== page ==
— Back on the track, run 1,200m (3 laps) at your current 10K pace, aiming to hit the same lap splits you ran for the first mile of the workout.
— After the 1,200 on the track, jog 2-3 minutes off the track back to the start of where you’ll run your second tempo mile.
— Run 1 mile off the track at your tempo pace.
— After completing the mile off the track, jog 2-3 minutes back to the track for the third interval.
— Back on the track, run 800m (2 laps) at your current 5K race pace, or roughly 4-5 seconds per lap faster than you ran your first two track intervals.
— After the 800 on the track, jog 2-3 minutes off the track back to the start of where you’ll run your third (and last) tempo mile.
— Run 1 mile off the track at your tempo pace.
— After completing the mile off the track, jog 2-3 minutes back to the track for the last interval.
— Back on the track, run 400m (1 lap) faster than your current 5K race pace, or as if you were finishing the last quarter mile of a race. Focus on running fast but relaxed—hold your form!
— Cool down with 2-3 miles of easy jogging, stretch, refuel.
Coach Groves adapted this workout for use (or misuse!) by Nittany Lions.  We ran a few in 1979 and 1980.  Our version entailed a 3 mile warm up from Rec Hall (1979) or Beaver Stadium visitor's locker room (1980) to the new track in its current location absent the Indoor Complex.

A timed mile was then run as one group, immediately followed by a tempo run of 2 miles to the Observatory fields past the Deer Pens for the second timed mile.  Immediately after the second timed mile, runners return to the track at tempo pace for the last timed mile, this time in scattered, bedraggled groups.

For those of us in the middle or back of the pack among the large number of distance runners in that day, keeping up with the leaders on the "tempo" runs between timed miles, was not an option.  Merely trying meant running essentially a 10K race (usually on a Wednesday).  This almost guaranteed a horrible race on Saturday if one was on the schedule!  I have to check my logs to see if I have any of these workouts documented with the surrounding races?  Or any of you can check yours and chime in!

Gary Black remembers one of these workouts with Tom Rapp clocking a 4:14 on the final mile, to the taunts of those coming in behind him.  I was nowhere near this event, as I could not keep up with the leaders following the second mile.  But I wasn't in the last group either, and I'm kinda sorta proud of that!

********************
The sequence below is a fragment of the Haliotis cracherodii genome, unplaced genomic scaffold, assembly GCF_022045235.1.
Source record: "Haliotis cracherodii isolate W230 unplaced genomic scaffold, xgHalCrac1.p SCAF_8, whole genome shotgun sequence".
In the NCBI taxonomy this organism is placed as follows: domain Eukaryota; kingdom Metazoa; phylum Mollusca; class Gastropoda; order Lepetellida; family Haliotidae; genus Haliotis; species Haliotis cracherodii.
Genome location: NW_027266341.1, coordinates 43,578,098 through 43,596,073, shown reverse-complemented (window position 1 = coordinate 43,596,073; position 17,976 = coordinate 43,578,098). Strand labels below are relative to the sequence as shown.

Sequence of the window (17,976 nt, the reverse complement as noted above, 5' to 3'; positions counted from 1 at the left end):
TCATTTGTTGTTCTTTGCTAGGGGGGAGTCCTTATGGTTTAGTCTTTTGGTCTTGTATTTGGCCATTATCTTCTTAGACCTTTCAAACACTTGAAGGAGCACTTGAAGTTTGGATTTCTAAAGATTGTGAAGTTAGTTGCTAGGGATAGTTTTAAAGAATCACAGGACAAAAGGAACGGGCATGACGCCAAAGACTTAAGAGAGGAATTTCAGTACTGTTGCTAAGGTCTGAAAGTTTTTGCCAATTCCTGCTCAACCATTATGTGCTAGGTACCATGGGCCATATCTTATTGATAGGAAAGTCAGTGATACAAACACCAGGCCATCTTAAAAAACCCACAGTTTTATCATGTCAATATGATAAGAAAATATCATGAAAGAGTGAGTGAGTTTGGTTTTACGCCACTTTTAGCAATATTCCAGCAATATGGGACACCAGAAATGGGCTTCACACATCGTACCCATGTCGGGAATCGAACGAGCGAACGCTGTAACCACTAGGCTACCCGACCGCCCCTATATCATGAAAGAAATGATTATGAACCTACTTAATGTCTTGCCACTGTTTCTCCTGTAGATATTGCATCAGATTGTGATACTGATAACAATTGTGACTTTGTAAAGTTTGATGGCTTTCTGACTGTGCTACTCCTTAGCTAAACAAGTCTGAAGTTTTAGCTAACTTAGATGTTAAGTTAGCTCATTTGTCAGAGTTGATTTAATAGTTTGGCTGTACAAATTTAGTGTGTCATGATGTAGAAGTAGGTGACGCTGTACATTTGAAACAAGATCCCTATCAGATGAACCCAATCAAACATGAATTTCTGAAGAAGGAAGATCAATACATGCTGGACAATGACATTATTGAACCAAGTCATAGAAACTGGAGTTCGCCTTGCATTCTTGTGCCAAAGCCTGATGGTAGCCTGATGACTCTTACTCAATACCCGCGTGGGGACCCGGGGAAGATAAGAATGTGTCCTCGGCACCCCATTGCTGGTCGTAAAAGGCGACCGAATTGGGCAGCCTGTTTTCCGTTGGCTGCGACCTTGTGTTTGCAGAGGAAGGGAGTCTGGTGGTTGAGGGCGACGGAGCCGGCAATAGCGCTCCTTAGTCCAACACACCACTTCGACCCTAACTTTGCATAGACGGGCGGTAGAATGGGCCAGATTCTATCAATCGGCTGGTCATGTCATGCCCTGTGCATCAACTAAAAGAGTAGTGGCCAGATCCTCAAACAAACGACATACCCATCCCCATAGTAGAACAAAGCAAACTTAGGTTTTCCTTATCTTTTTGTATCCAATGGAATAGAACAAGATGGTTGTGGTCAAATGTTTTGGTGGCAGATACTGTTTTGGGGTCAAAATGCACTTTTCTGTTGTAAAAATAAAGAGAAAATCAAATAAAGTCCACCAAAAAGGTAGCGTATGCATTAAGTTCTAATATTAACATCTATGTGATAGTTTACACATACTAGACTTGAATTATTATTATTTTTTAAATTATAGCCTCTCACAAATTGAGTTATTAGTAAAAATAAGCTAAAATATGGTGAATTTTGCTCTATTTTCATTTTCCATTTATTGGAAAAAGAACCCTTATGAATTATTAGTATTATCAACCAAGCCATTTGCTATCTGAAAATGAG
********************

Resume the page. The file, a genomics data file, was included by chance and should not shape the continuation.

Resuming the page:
I have reached out to Ben Flanagan, Michigan's NCAA 10K Champion to opine on his remembrances of any Michigan Workouts.  I hope to hear back soon.

I had breakfast with Ben at 2017 Big Ten Champs.
Jonathon Cross, Michigan Alum and Friend of the Group, ran for the first years of Coach Ron Warhurst and may offer some great insights also!


Monday, October 1, 2018

Progeny In The Endurance Ranks


This post features the offspring of friends continuing family athletic exploits in Division 3 Endurance Sports.  I have to say Endurance Sports because noted crackpot and our Erwin Shroedinger Endowed Chair for Advanced Physics has a daughter who apparently received slightly more than 50% of her genes from him!   (Just kidding, Ron Moore.  Ultra-Trail running isn't even slightly crazy.  Wink Wink.)

First up is Elizabeth Moore, who is a triathlete in the new sport of Women's Triathlon at Transylvania University in Kentucky .  She has won all three events so far as a Freshman, and is qualified for the National Championships.  I have a feeling we will be seeing more of her in the future.

Elizabeth Moore


Second up is Phoebe Whiteside, who we all know from her trek of the entire length of the Appalachian Trail with her dad, Rob Whiteside, 2 years ago! Remember, I have also trekked the entire width of the Appalachian Trail and have a t-shirt to prove it. She runs for Suburban Philly Swarthmore College.

Phoebe Whiteside


Third is Valerie Collins, daughter of Group Friend Martha White Collins.  She runs for the Tartans of Carnegie Mellon University in the Burgh.

Valerie Collins, 87


Last, but not least is Anne Baskwill, Daughter the Younger, who has found a new love for running at Hartwick College near Cooperstown, NY.  With her previous hurdling activity in high school, she may just run the Steeplechase for the first ever year of Track at Hartwick.

Anne Baskwill, front left
Please forward news and pics of any more progeny in the college athletic ranks!

Friday, September 28, 2018

Many Members All In One Place At One Time (Long, Long Ago...)


If you wanted to get the most group members and Friends of the Group in one race outside of an actual team race, there couldn't be a better one than the Arts Festival Race.  In the early years of the race, it consisted of two 5 mile loops of the campus, starting and finishing at Rec Hall.

Many team members and graduates were, of course, hanging around State College for the hoopla surrounding the rather new Arts Festival.

So in 1978, more than 500 toed the line, and among them in order of finish!
  • Greg Fredericks
  • Jim Allahand
  • Jim Clelland
  • Michael Wyatt
  • Bob Snyder
  • John Zeigler
  • Frit Cooper
  • Dan Draper
  • Gary Black
  • Charlie Maguire
  • David Baskwill
  • Bill Kvashay
  • Tom Clarke
  • Don Ziter
  • Kevin O'Brien
  • Hugh Hamill
  • Nick K
  • Carl Bechdel
  • George McWilliams
  • Mark Haywood
  • Brian Mount
  • Bob Hudson
  • Terry Losch
  • Peggy Cleary
  • Martha White
  • Kim Long
Other notable names:
  • Bill Reifsnyder
  • Sam Bray
  • Sue Crowe
  • Karen Hollick (my Podiatry School classmate)
  • Ray Feehery (another Podiatry School classmate)

Tuesday, September 25, 2018

Sometimes My Posts Turn Out To Be Something Entirely Different Than I Intended


I was planning on a post detailing the numerous PSU Alumni Golfers at the Reunion of the State College High School Cross Country team.   But other things struck me as worthy of a post.  Including a party I came across at a really weird time.

While the group does not...
  • condone under-aged drinking
  • condone excessive alcohol consumption
  • condone drinking and driving